If you’re like me, you have a lot of different systems running in different places: at work, at home, in the lab, and in the cloud. And if you’re like me you’ve often struggled to connect and access these machines, especially when you’re on the road. At long last, I have a fully functional solution that lets me access everything from everywhere, securely and efficiently, whether on the open internet or behind NAT after NAT. The solution is ZeroTier!
Connectivity Challenges of the Modern Nerd
I have a variety of computer systems I like to access, and most are inherently inaccessible. Some of this is incidental, thanks to NAT and consumer telcos, but I’m also careful to lock them up with firewalls and access controls. I’ve been searching for a reliable, friendly, and secure way to access everything from everywhere since forever, and I finally have just the thing up and running!
Here’s a rough inventory of the systems I’m trying to access, and why it’s hard to get to them:
- My home network is served by two unreliable consumer ISPs (Spectrum and Windstream), each with its own NAT. These are fed to a pfSense router with another layer of NAT, but I often switch ISPs as one falls on its face. Inside my home I have a firewalled VLAN for IoT devices and another for my home lab. I’ve also got a big TrueNAS file server, some Macs, a few Ubuntu machines, and a Home Assistant instance.
- My office has amazing high-speed connectivity but the building router is inaccessible to me and feeds my office pfSense with two layers of NAT. Here again, I’ve got a firewalled VLAN for my office lab machines, along with a bunch of Macs, a file server, a few more Ubuntu machines, and another Home Assistant instance.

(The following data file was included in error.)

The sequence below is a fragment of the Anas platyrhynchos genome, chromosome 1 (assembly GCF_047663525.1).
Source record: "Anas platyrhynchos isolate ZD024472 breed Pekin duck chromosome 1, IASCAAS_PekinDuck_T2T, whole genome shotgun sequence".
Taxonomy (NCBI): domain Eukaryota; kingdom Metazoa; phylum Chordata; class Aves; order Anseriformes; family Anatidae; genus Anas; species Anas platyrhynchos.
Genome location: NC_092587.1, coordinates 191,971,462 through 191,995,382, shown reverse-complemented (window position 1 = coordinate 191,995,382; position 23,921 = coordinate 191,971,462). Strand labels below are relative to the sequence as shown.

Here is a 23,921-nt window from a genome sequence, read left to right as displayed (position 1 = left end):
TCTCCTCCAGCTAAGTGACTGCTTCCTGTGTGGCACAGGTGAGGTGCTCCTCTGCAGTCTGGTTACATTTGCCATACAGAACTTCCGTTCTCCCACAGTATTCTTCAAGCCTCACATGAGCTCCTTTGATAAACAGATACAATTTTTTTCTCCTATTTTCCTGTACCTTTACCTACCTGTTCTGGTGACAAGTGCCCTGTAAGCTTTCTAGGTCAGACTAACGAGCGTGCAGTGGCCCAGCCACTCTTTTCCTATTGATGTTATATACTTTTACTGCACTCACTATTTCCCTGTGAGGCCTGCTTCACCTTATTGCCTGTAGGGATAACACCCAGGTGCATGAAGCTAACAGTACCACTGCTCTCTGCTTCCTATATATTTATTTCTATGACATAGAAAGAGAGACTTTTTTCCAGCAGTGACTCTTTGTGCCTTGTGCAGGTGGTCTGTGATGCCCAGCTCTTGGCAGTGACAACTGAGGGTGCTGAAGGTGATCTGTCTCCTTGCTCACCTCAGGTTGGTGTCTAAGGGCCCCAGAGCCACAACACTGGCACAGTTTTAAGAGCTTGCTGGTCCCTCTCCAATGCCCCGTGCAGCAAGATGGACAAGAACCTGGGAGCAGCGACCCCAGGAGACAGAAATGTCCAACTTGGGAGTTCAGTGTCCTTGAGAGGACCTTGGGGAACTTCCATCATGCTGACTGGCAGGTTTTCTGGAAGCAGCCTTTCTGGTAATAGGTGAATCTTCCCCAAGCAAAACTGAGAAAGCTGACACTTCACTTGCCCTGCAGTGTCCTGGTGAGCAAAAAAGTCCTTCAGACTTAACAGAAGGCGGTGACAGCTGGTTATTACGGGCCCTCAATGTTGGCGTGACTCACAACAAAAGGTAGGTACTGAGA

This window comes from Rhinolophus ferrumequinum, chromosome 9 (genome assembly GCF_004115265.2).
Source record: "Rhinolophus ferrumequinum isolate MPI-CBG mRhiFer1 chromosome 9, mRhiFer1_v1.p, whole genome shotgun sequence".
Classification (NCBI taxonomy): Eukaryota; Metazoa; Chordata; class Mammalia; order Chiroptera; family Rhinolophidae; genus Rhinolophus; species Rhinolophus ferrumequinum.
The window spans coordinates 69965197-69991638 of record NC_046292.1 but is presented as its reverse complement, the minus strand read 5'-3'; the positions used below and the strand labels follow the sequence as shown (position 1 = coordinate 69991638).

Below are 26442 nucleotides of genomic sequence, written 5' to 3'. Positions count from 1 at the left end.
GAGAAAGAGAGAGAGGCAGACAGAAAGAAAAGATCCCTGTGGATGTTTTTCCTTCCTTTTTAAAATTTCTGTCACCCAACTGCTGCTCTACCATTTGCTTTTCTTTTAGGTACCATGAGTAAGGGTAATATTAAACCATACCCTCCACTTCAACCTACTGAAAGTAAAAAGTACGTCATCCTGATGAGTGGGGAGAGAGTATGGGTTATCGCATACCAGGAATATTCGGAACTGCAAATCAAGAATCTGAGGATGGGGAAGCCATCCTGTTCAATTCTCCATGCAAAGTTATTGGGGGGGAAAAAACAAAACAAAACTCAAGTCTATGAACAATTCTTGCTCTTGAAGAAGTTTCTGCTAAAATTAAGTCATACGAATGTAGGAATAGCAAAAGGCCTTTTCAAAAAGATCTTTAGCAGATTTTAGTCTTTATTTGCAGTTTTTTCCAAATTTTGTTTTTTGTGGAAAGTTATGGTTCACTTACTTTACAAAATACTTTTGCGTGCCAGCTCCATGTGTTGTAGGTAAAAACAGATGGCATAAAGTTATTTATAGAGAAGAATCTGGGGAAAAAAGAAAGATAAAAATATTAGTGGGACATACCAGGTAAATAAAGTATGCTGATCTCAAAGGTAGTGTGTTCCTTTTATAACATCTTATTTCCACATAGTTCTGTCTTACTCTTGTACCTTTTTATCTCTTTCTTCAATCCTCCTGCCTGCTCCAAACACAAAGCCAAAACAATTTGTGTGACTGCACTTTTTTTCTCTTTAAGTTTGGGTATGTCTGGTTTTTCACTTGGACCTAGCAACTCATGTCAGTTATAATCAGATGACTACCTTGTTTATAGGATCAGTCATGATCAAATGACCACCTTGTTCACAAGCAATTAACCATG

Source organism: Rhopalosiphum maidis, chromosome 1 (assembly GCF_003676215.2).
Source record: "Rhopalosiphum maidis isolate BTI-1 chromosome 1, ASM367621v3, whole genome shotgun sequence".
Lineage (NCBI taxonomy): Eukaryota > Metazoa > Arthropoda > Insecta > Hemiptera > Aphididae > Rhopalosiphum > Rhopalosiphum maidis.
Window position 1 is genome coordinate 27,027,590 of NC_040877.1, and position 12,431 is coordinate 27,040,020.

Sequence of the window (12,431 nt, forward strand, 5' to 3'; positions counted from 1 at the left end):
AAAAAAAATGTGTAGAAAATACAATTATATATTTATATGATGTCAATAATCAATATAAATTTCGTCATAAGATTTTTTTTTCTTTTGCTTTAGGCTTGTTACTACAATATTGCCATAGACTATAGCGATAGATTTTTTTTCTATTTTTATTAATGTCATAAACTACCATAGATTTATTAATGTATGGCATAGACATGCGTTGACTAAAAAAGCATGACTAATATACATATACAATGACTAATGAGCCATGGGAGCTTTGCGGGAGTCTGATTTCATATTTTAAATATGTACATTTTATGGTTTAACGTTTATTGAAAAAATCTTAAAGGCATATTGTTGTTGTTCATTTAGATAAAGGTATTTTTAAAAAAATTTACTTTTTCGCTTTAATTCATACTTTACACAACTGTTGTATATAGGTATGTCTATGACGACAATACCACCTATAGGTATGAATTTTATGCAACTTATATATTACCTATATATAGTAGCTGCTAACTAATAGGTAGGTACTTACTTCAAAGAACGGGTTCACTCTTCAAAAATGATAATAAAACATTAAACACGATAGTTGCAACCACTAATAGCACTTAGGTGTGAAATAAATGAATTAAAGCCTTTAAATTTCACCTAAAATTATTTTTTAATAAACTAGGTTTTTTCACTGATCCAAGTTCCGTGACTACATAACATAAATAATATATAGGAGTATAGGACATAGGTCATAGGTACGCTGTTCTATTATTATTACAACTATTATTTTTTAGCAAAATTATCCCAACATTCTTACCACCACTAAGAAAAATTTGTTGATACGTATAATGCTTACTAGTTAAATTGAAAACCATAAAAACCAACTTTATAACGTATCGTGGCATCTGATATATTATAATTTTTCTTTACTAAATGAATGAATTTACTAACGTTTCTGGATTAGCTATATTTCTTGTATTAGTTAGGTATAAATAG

- My web servers run in Linode using Docker and are well firewalled.
- My mobile clients include my new 14″ M1 MacBook Pro, my trusty iPad Pro, and my iPhone. I’m often connected using mobile data of course, but I also sometimes use Wi-Fi at hotels, family, or work spaces.
The challenge, put simply, is how to be able to connect to my home network, my office, and my web servers from any of my mobile clients, regardless of the connectivity available at each location. And how to keep it all secure so my remote access doesn’t let others get in and mess up my stuff!
By far the biggest issue is all that NAT. If you’re not familiar with the issue, network address translation (NAT) “hides” a private network behind a single IP address, dynamically routing connections to the right client. This is why so many home and office routers use IP addresses beginning with 192.168 or 10: They’re NATting this private network. The problem is that some services (especially if they deal with incoming connections) need a public IP address or at least a public port. But some routers don’t “do” UPNP port assignment right, and even if they do you still need a dynamic DNS provider to deal with dynamic IP addresses. Remote access behind NAT is a mess, and it’s even worse when you have NAT behind NAT and no access to any of the routers!
NAT, DNS, and firewalls also pose a serious challenge on the client side. It’s sometimes hard to get back to an open port since some providers block access to well-known VPN ports or IP addresses or force the use of their own DNS resolver or other client “services” that muck up the works.
There are many remote access services and VPN providers, but these don’t solve the issues completely. It’s hard to set up a VPN server behind a NAT in the best circumstances and nearly impossible behind double NAT, especially if you don’t control the router. And remote desktop solutions tend to have limited client support, over-reliance on UPNP, or are system resource hogs.
Up to now, the only moderately-reliable connectivity scheme I’ve had was a combination of OpenVPN and SSH. Because I was able to control my home routers, I could set up an OpenVPN service on my home pfSense, punching through both NATs with a private port and using a dynamic DNS provider to locate the IP. Then I set up an OpenVPN client at work, which connected outbound through double NAT to my home network. I provided access to my client devices using another OpenVPN server and OpenVPN clients for iOS and macOS. I provided backup access using an SSH endpoint at home on a high port. This solution worked, but was incredibly finicky. And since the world can see my dynamic DNS hostname, I had to be very careful to secure it.
ZeroTier Changes Everything
Once I started playing with ZeroTier, I realized that it could do everything I wanted and more.